For those that do want to dive deep into the adjacency bonus systems, it can impact every area of gameplay, from placing a city and districts through to what civilisation you play as. Take Brazil, for example: when playing as Pedro II, rainforest tiles will give you extra adjacency bonuses, meaning a city in the middle of a forest will be one of the most productive and efficient on the entire map. On the other hand, if you start your game and see no sign of any kind of rainforest, you know you will be in for a difficult game, at least to start with.

Civilization 6 Preview: Building From The Embers Of Its Predecessor

I mean I would personally restart in that situation to make sure you have some rainforest to work with, but that’s my personal choice,” says Darney. “You could expand out towards the rainforests, but generally the leaders do spawn in an area that is going to be helpful to them. Every leader has their own rolls for spawns and you should see some of the things that you need. In some ways it’s a game of luck with the spawns, every now and again you are going to get the perfect starting position or the worst starting position, it’s luck of the draw.”

While the unstacking of the cities is easily the biggest new feature in Civilization 6 and the adjacency bonuses help that to become even more complex, the change that has split opinion the most has been the new art style. Gone is the relatively realistic look, with lots of dark colours, and in its place is a much more cartoon-like art style with bright colours and large items. Some have said that this is a step backwards in the art direction, but Darney argues that that isn’t the case, and that the new art style significantly helps in the gameplay department.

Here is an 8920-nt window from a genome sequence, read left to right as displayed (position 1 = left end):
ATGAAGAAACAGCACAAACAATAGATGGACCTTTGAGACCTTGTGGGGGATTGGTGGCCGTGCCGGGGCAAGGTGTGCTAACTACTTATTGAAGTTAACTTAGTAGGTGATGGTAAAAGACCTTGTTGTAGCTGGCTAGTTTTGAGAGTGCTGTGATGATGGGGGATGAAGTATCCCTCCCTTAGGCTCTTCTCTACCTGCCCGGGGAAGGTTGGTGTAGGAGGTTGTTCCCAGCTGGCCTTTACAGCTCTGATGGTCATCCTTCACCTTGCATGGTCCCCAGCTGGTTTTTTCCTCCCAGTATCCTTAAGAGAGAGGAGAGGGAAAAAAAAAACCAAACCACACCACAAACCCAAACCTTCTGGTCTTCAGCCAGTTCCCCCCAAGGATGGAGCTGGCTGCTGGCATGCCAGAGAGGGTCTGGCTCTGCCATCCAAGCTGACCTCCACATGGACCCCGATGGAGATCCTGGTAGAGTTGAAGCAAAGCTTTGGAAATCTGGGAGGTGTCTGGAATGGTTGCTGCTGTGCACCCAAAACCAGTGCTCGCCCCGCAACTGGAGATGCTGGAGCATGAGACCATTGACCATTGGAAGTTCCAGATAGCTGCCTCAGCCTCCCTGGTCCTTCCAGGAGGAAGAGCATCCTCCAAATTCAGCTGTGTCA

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Everything that we did with the art style was to support gameplay,” explains Darney. “We have many, many systems in the game, so by creating a more stylized art style, having these big recognisable silhouettes, it’s made everything easier to see at a glance and when you are zoomed out. We kept that in mind when we were designing the districts and making the color schemes for the districts, so you can see at a glance the colour of each tile. Also there’s the silhouette of the districts, I’m colorblind, so personally I can’t rely just on the color of the district, but the shape lines help there because they are very distinct too.”

With Civilization 6 changing so much it really does feel like a very different game to its predecessor. Placing cities in good locations is more important than it ever has been before; planning what each city’s goal is is now almost mandatory; and making sure you use those adjacency bonuses to full effect can be the difference between a win and a loss. Firaxis could have easily made a few changes here and there and then effectively repackaged Civ 5 and called it a new game, but instead they chose to revolutionise core areas of gameplay, and my god has it worked. Civilization 6 should be something truly special, and baring a major disaster with the late game, it looks like that will be the case when we get our hands on it in just a few weeks.